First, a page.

Now, as with any situation where there are different ideas, there will be problems.  One such problem has arisen and they are in disagreement about how to handle it.  Involving when a child will visit, one parent believes the child should continue visiting mid-week as normal, the other (who has more contact as primary caregiver) has identified that this is unsettling the young child, distressing the child as they get confused easily about whose house they are going to.  So they have proposed scrapping the mid-week visits.  The friend wants the ex to make suggestions of alternatives, as they always come up with those suggestions, but the ex is making it as difficult as they possibly can because they “don’t see the problems” that the child is experiencing, nor do they believe that it is for the best.  Really, it is heavily implicit that the ex is doing what suits them best and not putting the child first, even though they vehemently deny it.

Anyway, this friend was particularly upset recently because of trying to make the arrangements and the ex was using a variety of tactics to try and get their own way.  Ranging from verbal bullying and threats to simply being argumentative over every little detail, they were trying to get their own way.  Why?  They disagreed with what was being said and, as I’ve previously mentioned, they were putting their own desires ahead of their child’s wellbeing.

So what do we do?

Acceptance

The trick here is this whole acceptance thing.  My friend cannot control the reactions of the ex.  As always, my friend is putting the children first no matter what.  That means making this difficult decision, scrapping the mid-week and figuring something else out.  Unfortunately, that also means dealing with a difficult ex and a difficult situation.  While talking to me, still upset, it became apparent my friend was self-blaming, asking whether molehills were being made into mountains and so on.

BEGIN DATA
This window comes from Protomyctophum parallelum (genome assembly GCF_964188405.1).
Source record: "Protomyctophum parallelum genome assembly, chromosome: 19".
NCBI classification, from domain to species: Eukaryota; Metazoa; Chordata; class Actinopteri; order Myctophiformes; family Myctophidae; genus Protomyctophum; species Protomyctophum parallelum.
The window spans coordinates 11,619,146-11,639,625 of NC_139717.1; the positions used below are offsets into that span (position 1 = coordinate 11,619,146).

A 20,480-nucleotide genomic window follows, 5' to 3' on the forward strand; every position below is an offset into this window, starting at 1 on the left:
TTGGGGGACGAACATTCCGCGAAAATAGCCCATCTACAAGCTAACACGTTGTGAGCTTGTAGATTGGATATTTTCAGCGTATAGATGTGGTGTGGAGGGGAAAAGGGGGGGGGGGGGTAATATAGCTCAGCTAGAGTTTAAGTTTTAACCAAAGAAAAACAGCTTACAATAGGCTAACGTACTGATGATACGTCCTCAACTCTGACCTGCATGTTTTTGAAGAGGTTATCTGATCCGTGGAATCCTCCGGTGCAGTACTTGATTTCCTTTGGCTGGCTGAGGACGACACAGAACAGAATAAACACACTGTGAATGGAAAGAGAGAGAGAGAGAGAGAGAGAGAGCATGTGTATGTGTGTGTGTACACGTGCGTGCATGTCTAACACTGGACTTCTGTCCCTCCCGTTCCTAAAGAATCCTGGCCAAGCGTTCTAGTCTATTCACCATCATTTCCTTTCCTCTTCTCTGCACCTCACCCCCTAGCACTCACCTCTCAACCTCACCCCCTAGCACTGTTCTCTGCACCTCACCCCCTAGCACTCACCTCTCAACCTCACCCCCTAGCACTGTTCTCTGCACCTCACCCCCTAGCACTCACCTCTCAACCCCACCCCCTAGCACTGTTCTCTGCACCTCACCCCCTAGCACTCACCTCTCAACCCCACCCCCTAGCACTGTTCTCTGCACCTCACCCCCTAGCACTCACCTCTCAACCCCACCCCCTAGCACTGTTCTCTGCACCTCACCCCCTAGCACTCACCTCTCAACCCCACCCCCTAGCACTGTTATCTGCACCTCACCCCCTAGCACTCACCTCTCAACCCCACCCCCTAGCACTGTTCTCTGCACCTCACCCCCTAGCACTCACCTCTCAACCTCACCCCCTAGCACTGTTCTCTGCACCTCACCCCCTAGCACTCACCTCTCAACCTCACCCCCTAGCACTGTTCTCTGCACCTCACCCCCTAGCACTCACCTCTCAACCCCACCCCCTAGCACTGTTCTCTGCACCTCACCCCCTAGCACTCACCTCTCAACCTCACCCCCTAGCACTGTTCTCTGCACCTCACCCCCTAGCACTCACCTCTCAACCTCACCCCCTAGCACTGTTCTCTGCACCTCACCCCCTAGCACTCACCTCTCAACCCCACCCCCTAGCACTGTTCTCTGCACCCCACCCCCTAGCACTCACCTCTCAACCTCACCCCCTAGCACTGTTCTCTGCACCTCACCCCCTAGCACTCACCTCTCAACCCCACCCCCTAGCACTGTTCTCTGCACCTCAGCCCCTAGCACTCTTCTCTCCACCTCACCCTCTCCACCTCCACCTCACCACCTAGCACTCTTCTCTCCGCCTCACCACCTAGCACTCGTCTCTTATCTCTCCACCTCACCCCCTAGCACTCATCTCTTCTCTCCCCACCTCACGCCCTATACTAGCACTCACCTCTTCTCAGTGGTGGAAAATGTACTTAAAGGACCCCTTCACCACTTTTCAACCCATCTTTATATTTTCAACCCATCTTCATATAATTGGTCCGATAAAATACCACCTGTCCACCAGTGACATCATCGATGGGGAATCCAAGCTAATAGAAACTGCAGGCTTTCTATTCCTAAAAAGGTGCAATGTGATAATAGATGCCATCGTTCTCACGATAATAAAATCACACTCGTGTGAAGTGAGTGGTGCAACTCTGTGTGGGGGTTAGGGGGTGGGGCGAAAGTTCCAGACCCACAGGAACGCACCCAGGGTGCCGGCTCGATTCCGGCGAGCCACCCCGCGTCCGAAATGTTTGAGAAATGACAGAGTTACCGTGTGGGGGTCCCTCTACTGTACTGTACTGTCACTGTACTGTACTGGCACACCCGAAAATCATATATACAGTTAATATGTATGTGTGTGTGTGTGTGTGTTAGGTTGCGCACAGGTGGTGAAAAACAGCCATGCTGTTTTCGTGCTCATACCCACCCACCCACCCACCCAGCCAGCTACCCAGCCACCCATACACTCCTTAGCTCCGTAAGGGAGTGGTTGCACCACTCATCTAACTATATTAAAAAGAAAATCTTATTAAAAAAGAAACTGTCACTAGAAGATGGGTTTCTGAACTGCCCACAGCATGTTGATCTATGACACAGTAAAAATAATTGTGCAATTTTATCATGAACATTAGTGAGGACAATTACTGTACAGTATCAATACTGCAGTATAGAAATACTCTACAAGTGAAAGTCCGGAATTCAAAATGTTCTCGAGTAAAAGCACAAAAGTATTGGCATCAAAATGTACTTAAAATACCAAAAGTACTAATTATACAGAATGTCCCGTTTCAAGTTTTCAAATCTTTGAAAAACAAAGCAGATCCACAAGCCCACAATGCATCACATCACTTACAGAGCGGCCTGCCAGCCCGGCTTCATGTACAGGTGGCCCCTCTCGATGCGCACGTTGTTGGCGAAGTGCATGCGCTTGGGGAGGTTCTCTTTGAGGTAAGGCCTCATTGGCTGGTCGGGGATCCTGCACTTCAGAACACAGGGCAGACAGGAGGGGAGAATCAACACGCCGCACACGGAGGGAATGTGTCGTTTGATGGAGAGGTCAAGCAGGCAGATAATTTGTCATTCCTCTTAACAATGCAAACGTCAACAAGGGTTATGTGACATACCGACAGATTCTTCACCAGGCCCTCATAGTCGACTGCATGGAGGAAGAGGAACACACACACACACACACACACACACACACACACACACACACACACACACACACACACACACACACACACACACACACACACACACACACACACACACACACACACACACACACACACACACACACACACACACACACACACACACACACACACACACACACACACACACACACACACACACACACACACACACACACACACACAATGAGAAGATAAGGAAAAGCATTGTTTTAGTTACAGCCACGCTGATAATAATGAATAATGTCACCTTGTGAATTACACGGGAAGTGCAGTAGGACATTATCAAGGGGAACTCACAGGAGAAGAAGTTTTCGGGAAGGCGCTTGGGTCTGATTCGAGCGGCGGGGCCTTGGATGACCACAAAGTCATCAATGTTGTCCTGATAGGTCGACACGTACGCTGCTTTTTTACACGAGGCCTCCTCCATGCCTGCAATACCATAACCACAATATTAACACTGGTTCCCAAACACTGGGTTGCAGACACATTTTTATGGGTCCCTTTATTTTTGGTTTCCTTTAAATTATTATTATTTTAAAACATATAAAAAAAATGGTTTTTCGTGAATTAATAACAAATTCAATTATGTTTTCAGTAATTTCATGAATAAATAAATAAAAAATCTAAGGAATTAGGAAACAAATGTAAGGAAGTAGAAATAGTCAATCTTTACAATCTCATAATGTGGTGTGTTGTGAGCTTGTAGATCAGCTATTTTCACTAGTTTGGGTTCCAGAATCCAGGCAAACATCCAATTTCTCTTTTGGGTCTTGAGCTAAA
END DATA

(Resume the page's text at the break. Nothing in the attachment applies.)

I asked a simple question: “Do you believe you are doing the right thing?”

“Yes.”

“Are you putting your child first?”

“Yes.”

Then, quite simply, the problem is with the ex.  No restrictions are being made, access is not being denied, so the problem is not with my friend.  As difficult as it is, that means accepting the ex’s behaviour because it is one of those uncontrollable factors.  Even with the best will in the world, neither my friend nor I can change the way the ex is reacting.  So why should we let it affect us?  Instead, accept that that is the way they have chosen to behave and let them get on with it.

It doesn’t need to affect us.

The Secret

You see, once we accept that a situation is the way it is, for whatever reason that may be, it loses its power over us.  Yes, we will still feel some of the feelings and emotions but we put techniques into place so that they don’t control our lives.  I’m not saying it’s easy – not in the slightest, as it can be very difficult to do – but if you can do it even a little bit, it can make life a lot easier for you.

Why not give it a go?  You might be surprised by the results.  After all…the therapists recommend it!  So see where it takes you.  Oh…and let me know how it goes!

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Become a PatronDisclaimer: I am not an expert, nor am I medically qualified.  This blog is based on my personal experiences only.  Always seek medical advice in the first instance.